Joe Wil­liams

Wey­mouth, UK @joewil­liams85

Total 911 - - Living The Legend – 911 Owner Reports -

912 Model 1967 Year April 2017 Ac­quired

No one likes a leaky rear main seal… when they get to a cer­tain age they strug­gle to hold their flu­ids and end up leav­ing their mark ev­ery­where they go. I’m sure many can sym­pa­thise and share the same em­bar­rass­ing is­sue. Well I’m happy to re­port there is a fix, and it’s more day surgery than heart surgery. If I’ve lost you al­ready or you’re just won­der­ing what I’m bab­bling on about then I’ll share the in­ti­ma­cies of my lit­tle prob­lem and what I’ve done to fix it.

So the rear main seal re­lies on mat­ing up to the neck on the fly­wheel to get a good seal. Over time and with years of abuse and of­ten poor main­te­nance the fly­wheel wears a groove which lets oil past. The easy op­tion would be to re­place the fly­wheel, but un­for­tu­nately they aren’t avail­able new any­more. Luck­ily a clever lit­tle com­pany has cre­ated the speedy sleeve which presses on to the fly­wheel neck to give a new and per­fect sur­face for the rear main seal to run on.

So the 912 checked into ZRS En­gi­neer­ing to drop the en­gine and

’box to split them to get ac­cess to the fly­wheel. Though the fly­wheel was in good shape and the clutch looked new there was some wear ex­actly where that rear main seal sits. Prob­lem found and cure de­ployed, back to­gether she went.

There is a re­peat­ing pat­tern here… ev­ery time I get any­thing done on the car I can’t help but ask to have a cou­ple of other bits looked at! I run twin We­ber carbs which came with car – this is a pop­u­lar con­ver­sion to get away from the old Solexs. They do re­quire some set­ting up, and on in­spec­tion it looked like mine had been chucked on and ne­glected. =

The link­age wasn’t par­tic­u­larly well ad­justed, the stops were off and there was a lit­tle leak on one side. On closer in­spec­tion they needed a good clean up, ser­vice and maybe a light re­build. As with ev­ery­thing I’ve en­trusted Matt to deal with he em­barked on a full strip down, clean, re­build and ser­vice, also re­plac­ing the in­ter­nal fil­ters and seals.

Some other gen­eral bits were done, a weep­ing dizzy seal swapped out and a check on the valve gaps for good mea­sure. With the en­gine and gear­box mated back to­gether the whole driv­e­train was re­in­stalled. The carbs were bal­anced per­fectly and new springs on the throt­tle ca­ble and pedal re­turn have made it much smoother un­der foot. Af­ter run­ning the en­gine for a cou­ple of hours, there wasn’t a drop of oil!

On to what could be the last cou­ple of ad­ven­tures of the year. A few of us like-minded Porsche geeks on the South Coast try to get to­gether ev­ery cou­ple of months for a catch up and a few hours chat that would put most peo­ple to sleep! I’m not sure how the lo­ca­tion was cho­sen but we ended up in an In­dian restau­rant in Stock­bridge which started with a great evening drive up and across the Dorset coun­try­side.

I jumped a lift in a friend’s 997.1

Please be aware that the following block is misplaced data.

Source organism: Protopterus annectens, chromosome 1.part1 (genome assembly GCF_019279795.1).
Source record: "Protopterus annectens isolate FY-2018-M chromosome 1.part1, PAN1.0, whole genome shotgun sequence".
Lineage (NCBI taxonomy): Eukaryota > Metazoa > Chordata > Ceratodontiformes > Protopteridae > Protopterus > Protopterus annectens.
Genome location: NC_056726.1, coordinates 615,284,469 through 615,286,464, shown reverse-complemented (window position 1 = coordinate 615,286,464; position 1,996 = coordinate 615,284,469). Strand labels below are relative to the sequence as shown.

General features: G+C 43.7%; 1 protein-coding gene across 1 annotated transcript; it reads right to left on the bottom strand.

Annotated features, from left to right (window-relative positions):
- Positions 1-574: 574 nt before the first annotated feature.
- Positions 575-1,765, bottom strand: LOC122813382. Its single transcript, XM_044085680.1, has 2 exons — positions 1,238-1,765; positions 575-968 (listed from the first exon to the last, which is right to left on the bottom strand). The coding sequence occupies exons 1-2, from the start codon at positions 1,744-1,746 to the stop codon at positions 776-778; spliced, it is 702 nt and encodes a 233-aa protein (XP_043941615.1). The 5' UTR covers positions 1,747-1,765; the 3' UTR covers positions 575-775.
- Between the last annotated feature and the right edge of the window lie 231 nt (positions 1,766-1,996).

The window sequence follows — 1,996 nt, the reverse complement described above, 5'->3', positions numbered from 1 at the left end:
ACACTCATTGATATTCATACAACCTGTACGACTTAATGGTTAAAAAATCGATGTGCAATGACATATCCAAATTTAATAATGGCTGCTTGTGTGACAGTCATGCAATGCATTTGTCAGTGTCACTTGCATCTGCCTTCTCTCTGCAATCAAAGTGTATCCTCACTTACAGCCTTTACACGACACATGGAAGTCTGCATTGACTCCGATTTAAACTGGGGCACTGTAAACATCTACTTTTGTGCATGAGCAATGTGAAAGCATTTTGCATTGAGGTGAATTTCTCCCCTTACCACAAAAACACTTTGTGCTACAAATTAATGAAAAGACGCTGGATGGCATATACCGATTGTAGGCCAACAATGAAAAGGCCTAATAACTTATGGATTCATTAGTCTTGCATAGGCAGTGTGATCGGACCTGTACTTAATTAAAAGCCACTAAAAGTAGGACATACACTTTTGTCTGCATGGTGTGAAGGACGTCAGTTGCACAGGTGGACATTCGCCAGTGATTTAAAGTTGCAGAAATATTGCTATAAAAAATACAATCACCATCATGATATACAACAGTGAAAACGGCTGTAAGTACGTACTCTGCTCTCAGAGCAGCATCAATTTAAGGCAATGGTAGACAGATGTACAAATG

C4S with a great lit­tle con­voy in­clud­ing a show-win­ning 3.2 Car­rera, a 996.1 C4 con­verted to 2WD, a 991.1 GT3

RS and a 991.2 GT3. We have sim­i­lar con­ver­sa­tions but al­ways seem to come up with dif­fer­ent sce­nar­ios… if you had to pick only one 911 which one would it be? What is the ul­ti­mate all-rounder? When will they re­lease the Speed­ster? How do you get on ‘The List’? Have you seen Moby Dick? Where are we go­ing for next year’s Euro trip? You get the idea! I love the fact that Porsche can bring to­gether such a var­ied group, all with dif­fer­ent ex­pec­ta­tions of what they want from their cars. What’s im­por­tant to one has no rel­e­vance to an­other, but with a com­mon theme that we all en­joy.

What did come from our group get-to­gether was a last lit­tle morn­ing blast be­fore the weather turns and the light dis­ap­pears. The fol­low­ing Sun­day morn­ing saw three coun­ties, three hours and six cars, fol­lowed by break­fast in the New For­est! All be­fore most peo­ple have rolled out of bed. Six o’clock nor­mally only hap­pens once a day for me so it’s al­ways an ef­fort to make these early morn­ing meets, but ev­ery time it re­minds me how re­ward­ing a de­cent drive on empty roads re­ally is. With the 912 all back to­gether it seemed like the ideal test run.

Start­ing in Dorset, head­ing up to Wilt­shire and fin­ish­ing across in Hamp­shire all via great twisty coun­try lanes on a cool Oc­to­ber morn­ing is hard to beat. It was a bit damp and the roads were pretty greasy, which made for an in­ter­est­ing yet fun drive out. By chance we had a pretty much all-white car turn out which was a novel sight given this month’s ar­ti­cle on The White Col­lec­tion.

Our driv­ing pack leader rolled out his 996 GT3 RS, with an­other two 991 Gen2 man­ual GT3S, a fast road set-up 996 and me play­ing catch up in the lit­tle 912! As luck would have it con­di­tions quite suited the old girl; light, nim­ble and with a bit of new poke she held her own while the mus­cle strug­gled to put down the power. I did have a lit­tle swap into one of the new GT3S, and 9,000rpm with that man­ual box is ad­dic­tive, but af­ter a nice break­fast stop and a bit of a nat­ter I re­alised that I’d prob­a­bly had the most fun. It’s such a re­ward­ing lit­tle car that makes you work for it, but gives back in abun­dance.

I for­got to men­tion, af­ter all that en­gine and carb fet­tling, it’s run­ning like a dream – pulling harder, revving faster and gen­er­ally much smoother. A no­tice­able im­prove­ment!

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